The decline of the communist regime in the late 1980s stimulated decentralizing processes within the Russian Orthodox Church; a final result being the emergence of Eastern Christian Churches in independent Ukraine: the Ukrainian Orthodox Church of the Moscow Patriarchate, the Ukrainian Orthodox Church of the Kyiv Patriarchate, the Ukrainian Autocephalous Orthodox Church, and the Ukrainian Greek Catholic Church. Throughout the next two and a half decades the Ukrainian religious landscape has been simultaneously characterized by sharp conflicts and a search for ways of peaceful coexistence between various confessions; ecumenical initiatives, and asserting one’s “canonicity” against the “schismatic” others; attempts by some Churches to act as civil agencies and national institutions; attempts by the state under President Yanukovych to revive a “state” Church following the Russian model; moves towards a Local Ukrainian Orthodox Church and also towards “Russkii mir” (The Russian World). Crucial issues are — the Churches’ search for their place in the post-Soviet Ukrainian realm and their choices of models for coexistence with Ukrainian officialdom and society. In its approach the article provides a general profile of each Church, examines state policies towards religion and the Church in independent Ukraine, and describes a turning point, that being the Revolution of Dignity’s deepinfluence on the Churches’ perceptions of themselves and their place in Ukrainian life.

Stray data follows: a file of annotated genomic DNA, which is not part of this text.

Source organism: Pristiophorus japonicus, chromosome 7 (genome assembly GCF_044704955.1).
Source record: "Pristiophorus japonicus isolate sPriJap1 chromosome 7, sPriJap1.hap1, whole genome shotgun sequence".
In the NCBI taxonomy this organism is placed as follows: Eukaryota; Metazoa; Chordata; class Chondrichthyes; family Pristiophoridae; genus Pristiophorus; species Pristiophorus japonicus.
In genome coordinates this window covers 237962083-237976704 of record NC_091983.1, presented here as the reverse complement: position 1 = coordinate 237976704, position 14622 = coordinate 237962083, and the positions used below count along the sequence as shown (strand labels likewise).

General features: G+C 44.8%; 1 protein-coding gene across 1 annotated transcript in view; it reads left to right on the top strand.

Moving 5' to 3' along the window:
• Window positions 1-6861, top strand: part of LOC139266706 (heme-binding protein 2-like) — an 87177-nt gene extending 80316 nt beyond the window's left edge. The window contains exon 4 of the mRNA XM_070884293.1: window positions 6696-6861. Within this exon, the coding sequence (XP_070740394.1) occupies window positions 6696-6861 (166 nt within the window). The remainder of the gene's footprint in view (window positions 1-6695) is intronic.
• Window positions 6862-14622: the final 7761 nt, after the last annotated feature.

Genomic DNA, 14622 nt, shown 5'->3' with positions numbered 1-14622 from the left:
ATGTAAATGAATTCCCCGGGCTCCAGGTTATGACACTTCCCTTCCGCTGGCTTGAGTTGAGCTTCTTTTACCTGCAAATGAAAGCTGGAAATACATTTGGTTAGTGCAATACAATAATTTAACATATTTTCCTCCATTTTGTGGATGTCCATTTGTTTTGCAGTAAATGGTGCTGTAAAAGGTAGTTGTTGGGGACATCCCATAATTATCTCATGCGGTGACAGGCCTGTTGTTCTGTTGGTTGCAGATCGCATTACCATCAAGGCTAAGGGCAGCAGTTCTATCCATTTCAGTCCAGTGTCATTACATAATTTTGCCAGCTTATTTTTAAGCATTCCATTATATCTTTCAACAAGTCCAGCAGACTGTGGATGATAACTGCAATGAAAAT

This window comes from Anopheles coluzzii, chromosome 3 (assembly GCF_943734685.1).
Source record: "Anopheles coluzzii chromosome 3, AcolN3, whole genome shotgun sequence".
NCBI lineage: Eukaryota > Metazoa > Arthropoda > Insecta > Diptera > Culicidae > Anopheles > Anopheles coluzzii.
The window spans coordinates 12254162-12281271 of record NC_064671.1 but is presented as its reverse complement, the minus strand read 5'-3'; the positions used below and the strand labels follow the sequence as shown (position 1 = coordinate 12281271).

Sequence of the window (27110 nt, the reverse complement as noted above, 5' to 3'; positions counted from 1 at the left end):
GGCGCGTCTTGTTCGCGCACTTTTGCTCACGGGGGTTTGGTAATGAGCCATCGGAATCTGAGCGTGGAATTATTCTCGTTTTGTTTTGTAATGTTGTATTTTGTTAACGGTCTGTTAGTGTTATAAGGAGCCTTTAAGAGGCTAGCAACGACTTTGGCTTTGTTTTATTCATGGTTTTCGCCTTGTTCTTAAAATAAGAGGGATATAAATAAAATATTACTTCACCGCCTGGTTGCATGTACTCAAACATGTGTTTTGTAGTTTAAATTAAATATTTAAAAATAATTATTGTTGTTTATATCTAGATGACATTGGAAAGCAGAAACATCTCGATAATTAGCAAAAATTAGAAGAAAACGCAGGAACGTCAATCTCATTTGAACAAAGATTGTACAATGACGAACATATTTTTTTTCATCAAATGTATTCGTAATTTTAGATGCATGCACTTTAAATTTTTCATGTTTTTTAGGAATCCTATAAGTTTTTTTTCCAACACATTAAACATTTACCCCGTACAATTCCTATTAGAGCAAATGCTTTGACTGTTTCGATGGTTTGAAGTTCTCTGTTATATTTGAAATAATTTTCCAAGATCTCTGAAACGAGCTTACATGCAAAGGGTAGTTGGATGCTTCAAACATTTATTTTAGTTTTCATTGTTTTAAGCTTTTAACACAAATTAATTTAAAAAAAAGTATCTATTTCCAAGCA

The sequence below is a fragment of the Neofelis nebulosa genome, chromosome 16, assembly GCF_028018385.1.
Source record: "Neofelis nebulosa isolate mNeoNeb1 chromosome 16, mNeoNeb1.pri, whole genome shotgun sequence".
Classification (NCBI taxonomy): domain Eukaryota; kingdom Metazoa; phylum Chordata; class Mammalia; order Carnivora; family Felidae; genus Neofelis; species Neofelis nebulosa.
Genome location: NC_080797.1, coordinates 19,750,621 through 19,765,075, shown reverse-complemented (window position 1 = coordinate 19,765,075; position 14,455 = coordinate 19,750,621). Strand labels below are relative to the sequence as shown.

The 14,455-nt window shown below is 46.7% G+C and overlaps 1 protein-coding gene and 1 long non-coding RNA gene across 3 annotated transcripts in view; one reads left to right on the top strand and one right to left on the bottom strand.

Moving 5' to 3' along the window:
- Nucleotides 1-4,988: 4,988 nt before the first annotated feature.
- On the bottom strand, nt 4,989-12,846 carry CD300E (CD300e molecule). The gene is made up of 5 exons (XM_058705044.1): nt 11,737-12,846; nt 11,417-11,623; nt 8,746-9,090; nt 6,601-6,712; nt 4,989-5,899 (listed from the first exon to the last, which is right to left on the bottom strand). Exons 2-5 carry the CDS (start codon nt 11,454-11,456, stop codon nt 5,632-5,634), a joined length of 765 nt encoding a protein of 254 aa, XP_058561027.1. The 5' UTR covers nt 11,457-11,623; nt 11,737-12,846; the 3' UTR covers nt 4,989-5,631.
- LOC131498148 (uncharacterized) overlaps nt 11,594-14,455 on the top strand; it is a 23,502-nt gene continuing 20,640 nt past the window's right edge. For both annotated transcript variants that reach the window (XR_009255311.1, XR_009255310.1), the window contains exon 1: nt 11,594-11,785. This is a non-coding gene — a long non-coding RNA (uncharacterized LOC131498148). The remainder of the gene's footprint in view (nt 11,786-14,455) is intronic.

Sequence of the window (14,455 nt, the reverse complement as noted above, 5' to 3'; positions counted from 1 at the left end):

Source: Shlikhta N. (2016). Eastern Christian Churches Between State and Society: An Overview of the Religious Landscape in Ukraine (1989–2014). Kyiv-Mohyla Humanities Journal. №3: 123-142
Source web-site: http://kmhj.ukma.edu.ua/article/view/73945/69389Number of views: 171